Apple A9X
Apple A9X chip
General information
LaunchedSeptember 9, 2015
DiscontinuedJune 5, 2017
Designed byApple Inc.
Common manufacturer(s)
Product codeAPL1021
Max. CPU clock rate2.16 GHz[1] to 2.26 GHz[2]
L1 cachePer core: 64 KB instruction + 64 KB data
L2 cache3 MB shared
Architecture and classification
Technology node16FF+ nm (TSMC)[3]
Instruction setARMv8-A: A64, A32, T32
Physical specifications
GPU(s)Custom PowerVR Series7XT (12 cores)[3][6]
Products, models, variants
Predecessor(s)Apple A8X
Successor(s)Apple A10X

The Apple A9X is a 64-bit ARM architecture-based system on a chip (SoC) designed by Apple Inc. It first appeared in the iPad Pro, which was announced on September 9, 2015 and was released on November 11, 2015.[7] The A9X has the M9 motion coprocessor embedded in it, something not seen in previous chip generations. It is a variant of the A9 and Apple claims that it has 80% more CPU performance and twice the GPU performance of its predecessor, the A8X.[8]

The latest software update for the iPad Pro 12.9 1st generation & 9.7 using this chip was iPadOS 16.7, released on September 21, 2023, as it was discontinued with the release of iPadOS 17 in 2023 due to hardware limitations of the A9X. It is expected to continue receiving security updates for some period of time.


The A9X features an Apple-designed 64-bit ARMv8-A dual-core CPU called "Twister".[5] It offers double the memory bandwidth and double the storage performance of the Apple A8X.[9]

Unlike the A9, the A9X does not contain an L3 cache due to its significant DRAM bandwidth. The A9X is paired with 4 GB of LPDDR4 memory in the 12.9" iPad Pro and 2 GB of LPDDR4 memory in the 9.7" iPad Pro with a total bandwidth of 51.2 GB/s. This high bandwidth is necessary to feed the SoC's custom 12-core PowerVR Series7XT GPU.[10][6] The RAM is not included in the A9X package unlike its sibling, the A9.

The A9X uses the same NAND interface as the A9, which uses an Apple-designed NVMe-based controller that communicates over a PCIe connection.[11] The iPad Pro's NAND design is more akin to a PC-class SSD than embedded flash memory common on mobile devices. This gives the iPad Pro a significant storage performance advantage over competitors which often use mSATA or eMMC to connect to their storage systems.

The A9X has video codec encoding support for H.264. It has decoding support for HEVC,[12] H.264, MPEG‑4, and Motion JPEG.[13]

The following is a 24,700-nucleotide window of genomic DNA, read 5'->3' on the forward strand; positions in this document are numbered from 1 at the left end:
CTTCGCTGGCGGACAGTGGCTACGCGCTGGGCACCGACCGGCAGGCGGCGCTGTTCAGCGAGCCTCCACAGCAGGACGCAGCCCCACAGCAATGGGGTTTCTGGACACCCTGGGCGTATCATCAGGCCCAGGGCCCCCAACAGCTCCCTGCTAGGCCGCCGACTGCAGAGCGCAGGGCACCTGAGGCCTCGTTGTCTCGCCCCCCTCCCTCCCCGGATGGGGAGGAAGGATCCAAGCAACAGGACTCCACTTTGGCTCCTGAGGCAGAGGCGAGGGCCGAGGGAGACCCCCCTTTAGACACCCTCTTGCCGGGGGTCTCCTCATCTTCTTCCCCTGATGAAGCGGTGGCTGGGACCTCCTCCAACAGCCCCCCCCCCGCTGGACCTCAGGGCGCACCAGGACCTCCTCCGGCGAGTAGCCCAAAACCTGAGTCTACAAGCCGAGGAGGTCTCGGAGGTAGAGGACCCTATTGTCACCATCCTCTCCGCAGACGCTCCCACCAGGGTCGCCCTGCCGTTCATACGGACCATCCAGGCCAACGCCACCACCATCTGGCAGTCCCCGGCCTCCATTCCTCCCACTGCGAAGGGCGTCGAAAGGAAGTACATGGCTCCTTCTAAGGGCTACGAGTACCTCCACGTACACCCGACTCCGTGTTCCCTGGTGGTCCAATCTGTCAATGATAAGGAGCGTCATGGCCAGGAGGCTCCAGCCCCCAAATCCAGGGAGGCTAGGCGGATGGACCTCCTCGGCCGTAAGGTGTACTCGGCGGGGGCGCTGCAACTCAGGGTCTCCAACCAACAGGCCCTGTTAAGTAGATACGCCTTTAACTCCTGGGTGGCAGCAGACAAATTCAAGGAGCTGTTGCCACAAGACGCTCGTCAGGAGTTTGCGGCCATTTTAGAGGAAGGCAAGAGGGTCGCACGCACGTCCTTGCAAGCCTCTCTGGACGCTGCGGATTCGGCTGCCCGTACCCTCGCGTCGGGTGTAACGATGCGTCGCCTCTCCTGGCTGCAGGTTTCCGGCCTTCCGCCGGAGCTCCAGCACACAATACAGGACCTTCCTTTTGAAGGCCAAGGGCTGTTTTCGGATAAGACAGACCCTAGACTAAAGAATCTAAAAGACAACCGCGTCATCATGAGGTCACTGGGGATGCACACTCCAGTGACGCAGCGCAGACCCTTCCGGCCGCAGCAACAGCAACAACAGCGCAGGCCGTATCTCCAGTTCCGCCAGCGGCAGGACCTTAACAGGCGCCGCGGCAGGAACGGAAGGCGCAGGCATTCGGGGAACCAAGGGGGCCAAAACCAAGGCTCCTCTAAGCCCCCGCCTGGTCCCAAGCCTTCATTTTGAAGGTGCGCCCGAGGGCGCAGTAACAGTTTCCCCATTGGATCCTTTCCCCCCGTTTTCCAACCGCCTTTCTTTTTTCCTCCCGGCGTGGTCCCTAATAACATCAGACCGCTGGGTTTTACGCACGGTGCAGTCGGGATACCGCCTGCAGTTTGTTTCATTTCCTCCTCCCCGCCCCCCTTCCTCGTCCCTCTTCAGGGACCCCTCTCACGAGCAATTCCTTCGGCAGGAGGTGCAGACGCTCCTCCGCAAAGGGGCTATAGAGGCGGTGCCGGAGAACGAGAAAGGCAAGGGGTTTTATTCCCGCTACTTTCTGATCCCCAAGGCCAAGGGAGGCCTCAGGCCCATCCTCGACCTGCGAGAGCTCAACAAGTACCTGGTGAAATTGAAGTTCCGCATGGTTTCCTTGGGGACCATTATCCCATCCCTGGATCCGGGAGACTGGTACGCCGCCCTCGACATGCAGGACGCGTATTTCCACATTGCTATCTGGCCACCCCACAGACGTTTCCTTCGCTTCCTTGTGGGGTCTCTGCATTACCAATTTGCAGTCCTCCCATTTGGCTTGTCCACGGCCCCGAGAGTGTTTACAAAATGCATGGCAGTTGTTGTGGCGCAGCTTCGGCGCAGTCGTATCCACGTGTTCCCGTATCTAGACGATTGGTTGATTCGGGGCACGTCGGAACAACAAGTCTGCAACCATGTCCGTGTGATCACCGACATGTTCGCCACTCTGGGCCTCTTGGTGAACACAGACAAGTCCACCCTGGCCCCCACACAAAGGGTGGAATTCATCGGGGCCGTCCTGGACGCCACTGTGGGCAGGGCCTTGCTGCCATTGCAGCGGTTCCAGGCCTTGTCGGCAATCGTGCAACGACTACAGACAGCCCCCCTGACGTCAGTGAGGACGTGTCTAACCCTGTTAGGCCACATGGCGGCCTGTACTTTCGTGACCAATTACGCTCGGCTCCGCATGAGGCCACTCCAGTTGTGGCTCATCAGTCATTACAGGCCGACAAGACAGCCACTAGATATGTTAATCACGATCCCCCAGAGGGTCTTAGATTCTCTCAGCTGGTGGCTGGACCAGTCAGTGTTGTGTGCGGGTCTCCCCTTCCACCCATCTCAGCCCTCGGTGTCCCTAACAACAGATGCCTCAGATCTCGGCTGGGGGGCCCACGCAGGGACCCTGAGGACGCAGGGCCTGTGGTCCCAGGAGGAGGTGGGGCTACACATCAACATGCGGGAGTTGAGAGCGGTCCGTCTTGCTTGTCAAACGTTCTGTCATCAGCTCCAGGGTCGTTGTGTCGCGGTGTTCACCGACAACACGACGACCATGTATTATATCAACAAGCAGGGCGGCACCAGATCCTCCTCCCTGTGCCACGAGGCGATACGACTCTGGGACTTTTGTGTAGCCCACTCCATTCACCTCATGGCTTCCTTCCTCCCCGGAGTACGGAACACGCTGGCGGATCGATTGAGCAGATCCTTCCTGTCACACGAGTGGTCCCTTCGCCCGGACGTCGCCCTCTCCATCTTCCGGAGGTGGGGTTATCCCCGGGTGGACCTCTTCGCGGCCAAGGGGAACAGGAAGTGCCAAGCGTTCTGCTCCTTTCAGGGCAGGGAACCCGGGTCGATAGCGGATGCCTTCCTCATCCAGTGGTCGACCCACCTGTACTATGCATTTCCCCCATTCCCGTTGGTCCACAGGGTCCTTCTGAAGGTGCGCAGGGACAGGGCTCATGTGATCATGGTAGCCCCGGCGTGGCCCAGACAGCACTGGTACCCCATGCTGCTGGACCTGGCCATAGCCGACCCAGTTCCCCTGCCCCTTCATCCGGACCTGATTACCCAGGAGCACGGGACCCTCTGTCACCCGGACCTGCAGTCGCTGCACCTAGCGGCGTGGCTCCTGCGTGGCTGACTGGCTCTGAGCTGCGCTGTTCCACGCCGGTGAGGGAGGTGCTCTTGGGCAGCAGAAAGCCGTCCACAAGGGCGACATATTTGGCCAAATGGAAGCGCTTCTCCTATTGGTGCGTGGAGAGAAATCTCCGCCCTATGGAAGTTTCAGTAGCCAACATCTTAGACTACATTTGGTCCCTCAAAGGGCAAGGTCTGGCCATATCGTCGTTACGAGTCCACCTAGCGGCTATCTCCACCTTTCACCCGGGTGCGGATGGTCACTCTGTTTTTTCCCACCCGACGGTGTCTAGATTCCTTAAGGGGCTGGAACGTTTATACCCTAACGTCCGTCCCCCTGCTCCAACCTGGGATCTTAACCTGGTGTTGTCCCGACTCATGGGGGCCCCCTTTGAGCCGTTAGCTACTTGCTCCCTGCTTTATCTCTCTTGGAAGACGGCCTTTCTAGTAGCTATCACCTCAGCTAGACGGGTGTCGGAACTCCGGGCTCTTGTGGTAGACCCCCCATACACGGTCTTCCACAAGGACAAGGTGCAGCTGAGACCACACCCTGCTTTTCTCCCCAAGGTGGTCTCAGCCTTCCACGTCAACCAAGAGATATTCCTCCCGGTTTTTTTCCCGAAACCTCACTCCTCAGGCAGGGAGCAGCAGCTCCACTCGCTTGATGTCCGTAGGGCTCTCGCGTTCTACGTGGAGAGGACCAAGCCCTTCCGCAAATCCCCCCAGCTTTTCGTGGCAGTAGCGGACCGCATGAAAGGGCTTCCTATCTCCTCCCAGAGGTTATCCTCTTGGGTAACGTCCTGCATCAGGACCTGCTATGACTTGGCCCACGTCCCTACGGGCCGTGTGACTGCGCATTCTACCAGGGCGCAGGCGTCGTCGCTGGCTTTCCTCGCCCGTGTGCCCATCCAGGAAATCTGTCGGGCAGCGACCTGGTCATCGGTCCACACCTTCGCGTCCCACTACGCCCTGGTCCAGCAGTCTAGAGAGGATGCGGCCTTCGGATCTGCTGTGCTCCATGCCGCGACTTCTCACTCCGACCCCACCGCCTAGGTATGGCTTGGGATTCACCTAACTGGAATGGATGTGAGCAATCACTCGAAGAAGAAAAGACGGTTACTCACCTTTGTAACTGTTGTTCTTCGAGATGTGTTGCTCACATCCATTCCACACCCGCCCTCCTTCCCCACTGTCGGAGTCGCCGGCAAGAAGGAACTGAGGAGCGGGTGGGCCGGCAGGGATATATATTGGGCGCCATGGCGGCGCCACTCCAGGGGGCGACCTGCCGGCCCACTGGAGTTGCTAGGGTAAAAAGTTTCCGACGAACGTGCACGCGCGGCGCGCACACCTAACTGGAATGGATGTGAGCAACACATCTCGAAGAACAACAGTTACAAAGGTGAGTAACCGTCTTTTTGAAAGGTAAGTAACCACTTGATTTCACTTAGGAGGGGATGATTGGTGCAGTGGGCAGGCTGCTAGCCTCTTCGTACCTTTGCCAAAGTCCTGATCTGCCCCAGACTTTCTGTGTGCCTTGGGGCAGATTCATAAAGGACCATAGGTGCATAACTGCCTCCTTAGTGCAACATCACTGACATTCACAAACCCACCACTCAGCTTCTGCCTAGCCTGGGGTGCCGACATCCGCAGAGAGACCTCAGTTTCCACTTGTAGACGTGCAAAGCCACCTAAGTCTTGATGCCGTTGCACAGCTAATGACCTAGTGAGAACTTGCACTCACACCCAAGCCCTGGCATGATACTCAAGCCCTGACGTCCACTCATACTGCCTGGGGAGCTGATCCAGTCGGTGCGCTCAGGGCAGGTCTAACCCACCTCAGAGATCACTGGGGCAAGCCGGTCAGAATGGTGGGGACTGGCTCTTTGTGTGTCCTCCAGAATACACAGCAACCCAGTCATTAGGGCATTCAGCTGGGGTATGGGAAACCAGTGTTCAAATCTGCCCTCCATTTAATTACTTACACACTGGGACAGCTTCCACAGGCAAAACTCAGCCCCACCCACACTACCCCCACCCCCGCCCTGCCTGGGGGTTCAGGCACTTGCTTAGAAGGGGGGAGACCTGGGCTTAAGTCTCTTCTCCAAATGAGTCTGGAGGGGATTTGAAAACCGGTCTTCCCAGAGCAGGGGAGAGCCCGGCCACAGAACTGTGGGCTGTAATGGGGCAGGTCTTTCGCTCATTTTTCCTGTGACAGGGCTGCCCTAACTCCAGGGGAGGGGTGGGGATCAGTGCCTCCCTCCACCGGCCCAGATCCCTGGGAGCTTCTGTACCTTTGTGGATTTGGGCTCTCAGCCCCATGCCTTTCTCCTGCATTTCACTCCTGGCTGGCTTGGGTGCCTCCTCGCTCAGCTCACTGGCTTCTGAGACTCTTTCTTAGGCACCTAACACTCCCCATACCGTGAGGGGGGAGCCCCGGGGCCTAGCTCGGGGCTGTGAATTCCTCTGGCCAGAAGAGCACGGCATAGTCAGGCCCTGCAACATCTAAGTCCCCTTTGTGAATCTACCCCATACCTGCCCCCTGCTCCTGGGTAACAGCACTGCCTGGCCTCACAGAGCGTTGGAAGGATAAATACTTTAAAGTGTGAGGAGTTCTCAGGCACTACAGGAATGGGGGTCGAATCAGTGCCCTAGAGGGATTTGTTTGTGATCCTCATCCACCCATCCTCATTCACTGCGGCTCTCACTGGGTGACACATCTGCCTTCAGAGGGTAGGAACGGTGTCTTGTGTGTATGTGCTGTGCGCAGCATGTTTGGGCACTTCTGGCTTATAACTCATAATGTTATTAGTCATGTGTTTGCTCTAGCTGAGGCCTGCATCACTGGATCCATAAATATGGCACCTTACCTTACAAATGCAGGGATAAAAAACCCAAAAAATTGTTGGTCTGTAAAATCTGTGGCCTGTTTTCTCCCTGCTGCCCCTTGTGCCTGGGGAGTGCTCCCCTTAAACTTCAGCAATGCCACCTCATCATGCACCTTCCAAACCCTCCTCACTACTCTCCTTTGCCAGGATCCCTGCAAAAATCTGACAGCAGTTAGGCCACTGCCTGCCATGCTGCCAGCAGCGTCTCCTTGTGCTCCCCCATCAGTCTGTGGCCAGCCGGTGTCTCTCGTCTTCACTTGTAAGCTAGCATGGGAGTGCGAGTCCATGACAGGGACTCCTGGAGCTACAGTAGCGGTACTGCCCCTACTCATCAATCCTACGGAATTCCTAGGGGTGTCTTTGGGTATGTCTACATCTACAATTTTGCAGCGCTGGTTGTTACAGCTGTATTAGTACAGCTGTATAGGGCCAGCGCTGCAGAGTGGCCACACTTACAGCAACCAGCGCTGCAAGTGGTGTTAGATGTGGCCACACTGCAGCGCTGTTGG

Products that include the Apple A9X

See also


  1. ^ "9.7 inch iPad Pro includes 2 GB RAM, slightly slower CPU than 12.9 inch iPad Pro". 22 March 2016. Archived from the original on 2016-03-24. Retrieved 2016-03-24.
  2. ^ a b "The A9X SoC & More To Come - The iPad Pro Preview: Taking Notes With iPad Pro". AnandTech. November 11, 2015. Archived from the original on November 13, 2015. Retrieved November 11, 2015.
  3. ^ a b Smith, Ryan (November 30, 2015). "More on Apple's A9X SoC". AnandTech. Archived from the original on December 1, 2015. Retrieved November 30, 2015.
  4. ^ Joshua Ho. "iPhone 6s and iPhone 6s Plus Preliminary Results". Archived from the original on 2016-05-26. Retrieved 2015-09-28.
  5. ^ a b Joshua Ho, Ryan Smith. "A9's CPU: Twister - The Apple iPhone 6s and iPhone 6s Plus Review". Archived from the original on 2016-01-18. Retrieved 2015-11-03.
  6. ^ a b Kanter, David. "A Look Inside Apple's Custom GPU for the iPhone". Archived from the original on 2019-08-27. Retrieved 2019-08-27.
  7. ^ "Apple Introduces iPad Pro Featuring Epic 12.9-inch Retina Display" (Press release). Apple. September 9, 2015. Archived from the original on September 11, 2015. Retrieved September 9, 2015.
  8. ^ Chester, Brandon (September 9, 2015). "Apple Announces the iPad Pro and iPad Mini 4". AnandTech. Archived from the original on October 9, 2016. Retrieved September 9, 2015.
  9. ^ "Apple's new iPad Pro is an expansive 12.9 inches, available in November". Ars Technica. 9 September 2015. Archived from the original on 24 March 2017. Retrieved 9 September 2015.
  10. ^ "More on Apple's A9X SoC: 147mm2@TSMC, 12 GPU Cores, No L3 Cache". AnandTech. Archived from the original on 1 December 2015. Retrieved 30 November 2015.
  11. ^ "The Apple iPad Pro Review". Archived from the original on 24 January 2016. Retrieved 25 January 2016.
  12. ^ Thomson, Gavin. "Introducing HEIF and HEVC". Apple. pp. Slide 71 of presentation. Archived from the original on 27 December 2021. Retrieved 27 December 2021.
  13. ^ "iPad Pro (9.7-inch) - Technical Specifications". Retrieved 2022-11-05.